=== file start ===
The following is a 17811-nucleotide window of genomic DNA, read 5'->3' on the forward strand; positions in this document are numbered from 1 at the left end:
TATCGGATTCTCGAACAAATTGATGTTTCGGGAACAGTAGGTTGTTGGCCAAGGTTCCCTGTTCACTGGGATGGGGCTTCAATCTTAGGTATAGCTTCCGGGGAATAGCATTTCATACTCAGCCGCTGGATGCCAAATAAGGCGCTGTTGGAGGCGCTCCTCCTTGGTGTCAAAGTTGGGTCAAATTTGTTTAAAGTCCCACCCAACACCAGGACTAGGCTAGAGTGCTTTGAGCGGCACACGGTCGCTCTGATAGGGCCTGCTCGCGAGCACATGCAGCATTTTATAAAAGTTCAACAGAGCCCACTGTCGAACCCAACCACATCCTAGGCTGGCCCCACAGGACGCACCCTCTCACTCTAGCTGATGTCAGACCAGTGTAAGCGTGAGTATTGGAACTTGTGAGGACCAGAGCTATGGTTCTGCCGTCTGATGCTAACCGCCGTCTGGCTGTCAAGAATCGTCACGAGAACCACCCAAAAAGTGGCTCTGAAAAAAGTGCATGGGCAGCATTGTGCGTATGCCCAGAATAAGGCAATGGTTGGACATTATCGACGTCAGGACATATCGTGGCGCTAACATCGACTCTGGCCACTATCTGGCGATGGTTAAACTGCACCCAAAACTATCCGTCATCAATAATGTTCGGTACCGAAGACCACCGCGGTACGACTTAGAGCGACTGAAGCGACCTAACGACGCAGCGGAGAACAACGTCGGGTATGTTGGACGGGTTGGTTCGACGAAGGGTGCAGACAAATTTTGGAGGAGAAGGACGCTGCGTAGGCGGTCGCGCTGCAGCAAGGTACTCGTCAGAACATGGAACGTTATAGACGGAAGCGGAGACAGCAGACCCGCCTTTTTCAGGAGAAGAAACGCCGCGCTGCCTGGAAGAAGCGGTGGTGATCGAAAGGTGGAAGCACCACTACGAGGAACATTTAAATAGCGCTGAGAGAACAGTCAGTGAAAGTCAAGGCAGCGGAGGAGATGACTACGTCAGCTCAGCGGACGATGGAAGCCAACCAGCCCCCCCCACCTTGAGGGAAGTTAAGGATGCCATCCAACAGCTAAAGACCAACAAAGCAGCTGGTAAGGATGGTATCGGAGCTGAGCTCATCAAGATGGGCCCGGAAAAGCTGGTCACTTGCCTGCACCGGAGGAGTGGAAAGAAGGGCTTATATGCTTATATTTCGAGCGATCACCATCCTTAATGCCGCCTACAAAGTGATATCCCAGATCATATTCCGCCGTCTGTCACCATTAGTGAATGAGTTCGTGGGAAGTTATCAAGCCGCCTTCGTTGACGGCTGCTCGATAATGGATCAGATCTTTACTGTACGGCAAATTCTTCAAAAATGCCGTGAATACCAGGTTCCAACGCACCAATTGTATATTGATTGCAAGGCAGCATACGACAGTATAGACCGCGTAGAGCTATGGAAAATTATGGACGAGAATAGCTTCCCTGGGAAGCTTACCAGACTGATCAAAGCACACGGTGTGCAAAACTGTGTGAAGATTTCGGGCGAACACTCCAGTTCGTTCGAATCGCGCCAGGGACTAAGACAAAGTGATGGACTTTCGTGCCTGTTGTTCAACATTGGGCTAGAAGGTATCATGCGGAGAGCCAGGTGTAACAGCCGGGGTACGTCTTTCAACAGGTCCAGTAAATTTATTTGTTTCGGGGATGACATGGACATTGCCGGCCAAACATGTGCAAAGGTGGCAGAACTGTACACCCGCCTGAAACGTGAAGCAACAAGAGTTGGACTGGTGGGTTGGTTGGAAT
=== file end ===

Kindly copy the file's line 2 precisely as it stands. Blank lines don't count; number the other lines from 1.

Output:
TATCGGATTCTCGAACAAATTGATGTTTCGGGAACAGTAGGTTGTTGGCCAAGGTTCCCTGTTCACTGGGATGGGGCTTCAATCTTAGGTATAGCTTCCGGGGAATAGCATTTCATACTCAGCCGCTGGATGCCAAATAAGGCGCTGTTGGAGGCGCTCCTCCTTGGTGTCAAAGTTGGGTCAAATTTGTTTAAAGTCCCACCCAACACCAGGACTAGGCTAGAGTGCTTTGAGCGGCACACGGTCGCTCTGATAGGGCCTGCTCGCGAGCACATGCAGCATTTTATAAAAGTTCAACAGAGCCCACTGTCGAACCCAACCACATCCTAGGCTGGCCCCACAGGACGCACCCTCTCACTCTAGCTGATGTCAGACCAGTGTAAGCGTGAGTATTGGAACTTGTGAGGACCAGAGCTATGGTTCTGCCGTCTGATGCTAACCGCCGTCTGGCTGTCAAGAATCGTCACGAGAACCACCCAAAAAGTGGCTCTGAAAAAAGTGCATGGGCAGCATTGTGCGTATGCCCAGAATAAGGCAATGGTTGGACATTATCGACGTCAGGACATATCGTGGCGCTAACATCGACTCTGGCCACTATCTGGCGATGGTTAAACTGCACCCAAAACTATCCGTCATCAATAATGTTCGGTACCGAAGACCACCGCGGTACGACTTAGAGCGACTGAAGCGACCTAACGACGCAGCGGAGAACAACGTCGGGTATGTTGGACGGGTTGGTTCGACGAAGGGTGCAGACAAATTTTGGAGGAGAAGGACGCTGCGTAGGCGGTCGCGCTGCAGCAAGGTACTCGTCAGAACATGGAACGTTATAGACGGAAGCGGAGACAGCAGACCCGCCTTTTTCAGGAGAAGAAACGCCGCGCTGCCTGGAAGAAGCGGTGGTGATCGAAAGGTGGAAGCACCACTACGAGGAACATTTAAATAGCGCTGAGAGAACAGTCAGTGAAAGTCAAGGCAGCGGAGGAGATGACTACGTCAGCTCAGCGGACGATGGAAGCCAACCAGCCCCCCCCACCTTGAGGGAAGTTAAGGATGCCATCCAACAGCTAAAGACCAACAAAGCAGCTGGTAAGGATGGTATCGGAGCTGAGCTCATCAAGATGGGCCCGGAAAAGCTGGTCACTTGCCTGCACCGGAGGAGTGGAAAGAAGGGCTTATATGCTTATATTTCGAGCGATCACCATCCTTAATGCCGCCTACAAAGTGATATCCCAGATCATATTCCGCCGTCTGTCACCATTAGTGAATGAGTTCGTGGGAAGTTATCAAGCCGCCTTCGTTGACGGCTGCTCGATAATGGATCAGATCTTTACTGTACGGCAAATTCTTCAAAAATGCCGTGAATACCAGGTTCCAACGCACCAATTGTATATTGATTGCAAGGCAGCATACGACAGTATAGACCGCGTAGAGCTATGGAAAATTATGGACGAGAATAGCTTCCCTGGGAAGCTTACCAGACTGATCAAAGCACACGGTGTGCAAAACTGTGTGAAGATTTCGGGCGAACACTCCAGTTCGTTCGAATCGCGCCAGGGACTAAGACAAAGTGATGGACTTTCGTGCCTGTTGTTCAACATTGGGCTAGAAGGTATCATGCGGAGAGCCAGGTGTAACAGCCGGGGTACGTCTTTCAACAGGTCCAGTAAATTTATTTGTTTCGGGGATGACATGGACATTGCCGGCCAAACATGTGCAAAGGTGGCAGAACTGTACACCCGCCTGAAACGTGAAGCAACAAGAGTTGGACTGGTGGGTTGGTTGGAAT